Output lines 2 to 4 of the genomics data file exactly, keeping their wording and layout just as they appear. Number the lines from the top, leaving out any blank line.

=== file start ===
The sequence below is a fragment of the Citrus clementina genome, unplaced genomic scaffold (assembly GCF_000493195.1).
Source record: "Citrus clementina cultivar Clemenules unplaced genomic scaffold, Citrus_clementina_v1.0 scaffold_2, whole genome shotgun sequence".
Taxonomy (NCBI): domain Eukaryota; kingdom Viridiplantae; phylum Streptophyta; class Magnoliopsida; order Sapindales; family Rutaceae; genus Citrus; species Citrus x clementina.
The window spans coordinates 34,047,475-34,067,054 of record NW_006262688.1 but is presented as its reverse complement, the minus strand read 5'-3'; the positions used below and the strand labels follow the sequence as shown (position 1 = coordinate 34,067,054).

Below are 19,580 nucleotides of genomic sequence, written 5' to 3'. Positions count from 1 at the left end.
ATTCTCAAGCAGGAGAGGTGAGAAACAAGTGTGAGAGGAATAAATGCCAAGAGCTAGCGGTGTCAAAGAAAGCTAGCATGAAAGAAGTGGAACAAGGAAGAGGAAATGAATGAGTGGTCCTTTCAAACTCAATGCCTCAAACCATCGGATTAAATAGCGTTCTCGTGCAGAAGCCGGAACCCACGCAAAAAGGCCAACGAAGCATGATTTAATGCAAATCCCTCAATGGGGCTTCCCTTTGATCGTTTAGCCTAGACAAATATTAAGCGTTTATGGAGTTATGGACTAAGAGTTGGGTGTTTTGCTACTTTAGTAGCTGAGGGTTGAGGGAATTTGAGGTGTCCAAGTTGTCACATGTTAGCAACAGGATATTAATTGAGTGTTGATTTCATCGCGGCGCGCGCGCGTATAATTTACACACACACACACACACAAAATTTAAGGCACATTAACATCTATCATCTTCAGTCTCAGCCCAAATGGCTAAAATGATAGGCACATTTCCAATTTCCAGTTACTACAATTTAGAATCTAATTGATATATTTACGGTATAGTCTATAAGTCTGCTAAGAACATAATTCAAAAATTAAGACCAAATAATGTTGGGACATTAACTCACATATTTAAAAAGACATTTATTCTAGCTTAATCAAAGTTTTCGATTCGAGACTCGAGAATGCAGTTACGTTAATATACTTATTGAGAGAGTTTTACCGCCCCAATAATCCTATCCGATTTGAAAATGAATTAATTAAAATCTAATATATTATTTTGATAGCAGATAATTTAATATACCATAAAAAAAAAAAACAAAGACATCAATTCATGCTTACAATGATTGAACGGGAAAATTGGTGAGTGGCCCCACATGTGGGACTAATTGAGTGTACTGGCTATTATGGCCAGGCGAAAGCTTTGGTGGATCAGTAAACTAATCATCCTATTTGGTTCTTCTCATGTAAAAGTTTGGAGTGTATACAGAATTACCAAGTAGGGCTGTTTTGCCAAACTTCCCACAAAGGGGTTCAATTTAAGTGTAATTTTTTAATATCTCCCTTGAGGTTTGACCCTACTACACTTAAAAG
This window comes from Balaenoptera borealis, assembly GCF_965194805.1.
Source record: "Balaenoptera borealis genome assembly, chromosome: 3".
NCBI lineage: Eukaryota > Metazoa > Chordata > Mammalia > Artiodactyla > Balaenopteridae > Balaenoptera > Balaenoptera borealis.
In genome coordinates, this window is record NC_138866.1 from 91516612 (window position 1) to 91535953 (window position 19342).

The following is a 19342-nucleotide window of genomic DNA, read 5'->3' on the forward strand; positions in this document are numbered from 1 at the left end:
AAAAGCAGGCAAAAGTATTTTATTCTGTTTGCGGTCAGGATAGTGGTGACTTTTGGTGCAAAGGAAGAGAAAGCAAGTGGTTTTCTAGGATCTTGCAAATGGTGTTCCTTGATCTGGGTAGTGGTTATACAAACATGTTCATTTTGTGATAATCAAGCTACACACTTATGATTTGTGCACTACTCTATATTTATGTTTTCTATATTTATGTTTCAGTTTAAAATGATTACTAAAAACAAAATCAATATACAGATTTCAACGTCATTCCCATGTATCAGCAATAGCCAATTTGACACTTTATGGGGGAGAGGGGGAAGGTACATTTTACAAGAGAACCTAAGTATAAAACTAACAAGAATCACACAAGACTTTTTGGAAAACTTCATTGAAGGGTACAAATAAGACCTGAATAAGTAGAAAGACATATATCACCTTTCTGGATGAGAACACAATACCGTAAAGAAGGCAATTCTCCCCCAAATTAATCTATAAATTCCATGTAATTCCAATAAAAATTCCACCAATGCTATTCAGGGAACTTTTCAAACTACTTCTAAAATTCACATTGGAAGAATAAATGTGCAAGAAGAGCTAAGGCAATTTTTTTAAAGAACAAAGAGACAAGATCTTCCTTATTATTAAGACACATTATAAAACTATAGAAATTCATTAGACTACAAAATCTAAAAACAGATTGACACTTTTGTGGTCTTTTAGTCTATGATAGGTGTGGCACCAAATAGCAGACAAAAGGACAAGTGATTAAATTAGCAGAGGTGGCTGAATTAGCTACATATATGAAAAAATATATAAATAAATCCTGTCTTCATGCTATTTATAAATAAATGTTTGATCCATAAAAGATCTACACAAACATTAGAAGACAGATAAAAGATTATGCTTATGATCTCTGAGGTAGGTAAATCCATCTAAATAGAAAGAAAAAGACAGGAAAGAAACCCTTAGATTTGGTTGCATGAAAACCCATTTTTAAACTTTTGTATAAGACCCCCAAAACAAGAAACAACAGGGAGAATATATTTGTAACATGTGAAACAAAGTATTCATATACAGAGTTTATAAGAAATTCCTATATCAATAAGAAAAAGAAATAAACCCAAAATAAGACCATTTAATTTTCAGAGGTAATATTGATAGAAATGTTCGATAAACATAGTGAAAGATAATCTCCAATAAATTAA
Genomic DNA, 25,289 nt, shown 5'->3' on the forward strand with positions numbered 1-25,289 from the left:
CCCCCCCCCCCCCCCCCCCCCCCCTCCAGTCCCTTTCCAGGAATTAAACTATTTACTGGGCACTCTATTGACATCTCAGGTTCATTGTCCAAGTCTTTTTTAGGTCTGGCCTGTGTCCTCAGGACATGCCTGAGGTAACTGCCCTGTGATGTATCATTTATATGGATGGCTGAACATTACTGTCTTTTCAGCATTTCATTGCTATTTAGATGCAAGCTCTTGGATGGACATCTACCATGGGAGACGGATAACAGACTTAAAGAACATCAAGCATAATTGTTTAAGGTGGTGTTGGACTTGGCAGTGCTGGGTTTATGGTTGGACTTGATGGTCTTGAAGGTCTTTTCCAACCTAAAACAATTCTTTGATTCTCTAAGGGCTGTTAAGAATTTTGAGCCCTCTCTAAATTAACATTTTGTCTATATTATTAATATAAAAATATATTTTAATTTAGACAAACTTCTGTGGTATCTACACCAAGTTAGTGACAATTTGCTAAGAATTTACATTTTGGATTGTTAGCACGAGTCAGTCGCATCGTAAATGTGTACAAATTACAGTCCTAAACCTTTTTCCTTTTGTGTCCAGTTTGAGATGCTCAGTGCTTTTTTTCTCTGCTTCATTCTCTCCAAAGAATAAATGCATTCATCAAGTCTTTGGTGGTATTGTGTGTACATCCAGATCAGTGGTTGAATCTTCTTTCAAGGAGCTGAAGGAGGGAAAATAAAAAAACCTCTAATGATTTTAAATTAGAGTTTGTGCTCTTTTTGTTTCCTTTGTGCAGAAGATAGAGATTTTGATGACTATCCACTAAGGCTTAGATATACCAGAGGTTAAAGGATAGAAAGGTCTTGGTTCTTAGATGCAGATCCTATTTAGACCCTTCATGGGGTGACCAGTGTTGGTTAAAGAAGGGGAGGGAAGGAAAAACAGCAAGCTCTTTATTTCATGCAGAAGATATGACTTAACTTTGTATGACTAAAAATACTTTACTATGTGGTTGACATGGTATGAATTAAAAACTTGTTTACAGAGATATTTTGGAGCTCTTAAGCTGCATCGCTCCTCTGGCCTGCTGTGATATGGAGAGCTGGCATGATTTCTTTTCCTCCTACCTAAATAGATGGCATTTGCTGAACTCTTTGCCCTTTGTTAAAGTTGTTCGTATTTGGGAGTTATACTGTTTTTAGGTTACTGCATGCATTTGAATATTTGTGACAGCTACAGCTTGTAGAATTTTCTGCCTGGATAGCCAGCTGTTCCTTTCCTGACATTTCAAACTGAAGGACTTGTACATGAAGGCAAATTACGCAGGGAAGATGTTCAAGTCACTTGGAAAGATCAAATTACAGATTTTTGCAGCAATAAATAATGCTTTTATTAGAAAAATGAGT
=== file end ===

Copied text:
Source record: "Citrus clementina cultivar Clemenules unplaced genomic scaffold, Citrus_clementina_v1.0 scaffold_2, whole genome shotgun sequence".
Taxonomy (NCBI): domain Eukaryota; kingdom Viridiplantae; phylum Streptophyta; class Magnoliopsida; order Sapindales; family Rutaceae; genus Citrus; species Citrus x clementina.
The window spans coordinates 34,047,475-34,067,054 of record NW_006262688.1 but is presented as its reverse complement, the minus strand read 5'-3'; the positions used below and the strand labels follow the sequence as shown (position 1 = coordinate 34,067,054).